I know they might sound kind of strange, but they are so tasty—crispy on the outside and soft on the inside.  The white corn flavor provides such a nice background for the ham, cheese, and perico.  They are also really easy to make so don’t be afraid to go out and try them!

Venezuelan Arepas with Perico

*Recipe from the back of the P.A.N. bag

The spread (plus some roasted veggies on the side)


2 1/2 cups lukewarm water

2 cups PAN corn meal

1 tsp salt


Preheat the oven to 350 degrees.

Pour the water in a bowl, add the salt and slowly add the corn meal.  Knead the dough a bit until smooth.  Set aside for about 10 minutes.

Form the dough into round patties.  Saute the arepas in pan until golden on both sides.  Transfer to the oven and bake for 20-25 minutes (**This will vary depending on the size and thickness of your arepas.  When the arepas are done they should sound hollow when you tap them.)

Remove from oven and fill with toppings of your choice.  (They should definitely be served warm, but can be reheated the next day in the microwave or oven.)

Perico (serves 2-4)

1 medium to large tomato, chopped

1/2 medium onions, diced small

4 eggs

Melt butter or oil over medium to medium-high heat.  Add the onions and tomatoes and cook until the onions are soft.  Add eggs and scramble until no longer runny.

**I promise you that these are very easy to make and are a fun alternative to the norm!

Question: What is your favorite food from another country?


Filed under Vegetarian

Roasted Eggplant and Feta Dip

Before I get started on tonight’s post, I want to let you all know that tomorrow we will be starting a regular series on Mind Your Bees and Trees with an awesome guest blogger so stay tuned.  I promise—you don’t want to miss it!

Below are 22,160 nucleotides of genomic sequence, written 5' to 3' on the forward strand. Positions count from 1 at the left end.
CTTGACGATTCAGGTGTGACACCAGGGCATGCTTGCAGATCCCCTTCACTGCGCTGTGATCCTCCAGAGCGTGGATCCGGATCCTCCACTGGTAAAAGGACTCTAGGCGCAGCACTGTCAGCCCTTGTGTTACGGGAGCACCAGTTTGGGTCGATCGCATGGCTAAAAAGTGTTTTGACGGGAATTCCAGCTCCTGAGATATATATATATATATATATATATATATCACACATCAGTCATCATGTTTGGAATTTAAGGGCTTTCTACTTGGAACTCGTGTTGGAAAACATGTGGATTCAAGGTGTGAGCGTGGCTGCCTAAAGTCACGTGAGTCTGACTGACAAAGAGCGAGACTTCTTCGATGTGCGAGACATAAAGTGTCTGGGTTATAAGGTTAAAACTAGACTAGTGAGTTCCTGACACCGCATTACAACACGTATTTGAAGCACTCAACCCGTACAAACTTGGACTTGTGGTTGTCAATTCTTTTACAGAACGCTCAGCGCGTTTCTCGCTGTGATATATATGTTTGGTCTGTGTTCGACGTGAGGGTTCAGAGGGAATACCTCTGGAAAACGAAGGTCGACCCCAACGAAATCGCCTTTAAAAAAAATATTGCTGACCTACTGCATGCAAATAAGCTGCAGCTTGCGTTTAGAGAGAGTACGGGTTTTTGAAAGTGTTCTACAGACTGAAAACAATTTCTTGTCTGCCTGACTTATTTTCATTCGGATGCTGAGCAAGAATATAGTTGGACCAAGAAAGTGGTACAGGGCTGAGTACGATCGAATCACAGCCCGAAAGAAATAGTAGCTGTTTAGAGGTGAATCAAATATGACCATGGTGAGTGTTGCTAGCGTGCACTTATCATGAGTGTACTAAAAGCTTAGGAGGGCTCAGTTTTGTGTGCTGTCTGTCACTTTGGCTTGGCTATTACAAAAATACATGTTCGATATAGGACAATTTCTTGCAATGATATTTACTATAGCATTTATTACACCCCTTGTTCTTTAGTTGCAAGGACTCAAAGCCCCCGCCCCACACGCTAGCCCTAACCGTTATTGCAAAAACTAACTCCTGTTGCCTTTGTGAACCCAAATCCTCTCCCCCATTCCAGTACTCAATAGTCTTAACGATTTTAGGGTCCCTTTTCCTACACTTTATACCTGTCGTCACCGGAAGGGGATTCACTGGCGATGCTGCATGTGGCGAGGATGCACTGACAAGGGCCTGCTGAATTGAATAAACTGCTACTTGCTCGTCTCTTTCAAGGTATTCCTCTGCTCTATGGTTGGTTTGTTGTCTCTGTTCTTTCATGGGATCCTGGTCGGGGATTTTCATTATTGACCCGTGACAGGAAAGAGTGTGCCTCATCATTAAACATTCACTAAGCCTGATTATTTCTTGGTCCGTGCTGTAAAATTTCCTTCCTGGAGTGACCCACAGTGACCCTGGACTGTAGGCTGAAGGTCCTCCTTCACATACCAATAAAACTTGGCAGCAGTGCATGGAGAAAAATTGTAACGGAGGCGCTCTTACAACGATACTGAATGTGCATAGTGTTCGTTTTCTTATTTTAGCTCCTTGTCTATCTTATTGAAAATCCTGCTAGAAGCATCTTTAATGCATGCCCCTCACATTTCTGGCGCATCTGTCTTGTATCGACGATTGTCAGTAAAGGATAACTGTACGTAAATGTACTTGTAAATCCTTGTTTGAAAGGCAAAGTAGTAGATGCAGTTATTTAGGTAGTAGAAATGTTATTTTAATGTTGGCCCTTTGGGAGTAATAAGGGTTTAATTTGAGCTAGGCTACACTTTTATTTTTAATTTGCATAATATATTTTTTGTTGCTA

It’s summertime and summertime means BBQ season.  Who doesn’t love a good BBQ?  My favorite part about BBQs is, of course, all of the great food!  There are always so many great appetizers, side dishes, salads, and desserts, not to mention the meat, but honestly I’m usually much more excited about all of the other goodies.  It is a rare occasion when the meat at a BBQ wins me over.

When we go to BBQs, I almost always make a dessert (or two!).  Dessert is my specialty—a trait I inherited from my mom.  As I’ve mentioned in other posts, I love to bake and I love to share my baked goods with others.  As my mom always says, “the way to a person’s heart is through their stomach” :).

Since I’m not eating any processed sugar this summer, I can’t turn to my old favorites when I’m looking for something to make for a BBQ.  I told Amanda that I thought going to BBQs and not eating all of the yummy desserts would definitely be the hardest part of this challenge for me.  Well so far we have been to a few BBQs and parties this summer, and although it has been a little hard not to eat any dessert, it has not been as bad as I imagined it would be—especially when there are delicious savory goodies to munch on like the Roasted Eggplant Dip I made for a 4th of July party at our friend’s house.

The cake I made for our 4th of July party last year. It looks like it's waving in the wind because I dropped it on the floor before I frosted it! It landed right-side up, but I lost a big chunk from the middle. Oopsie!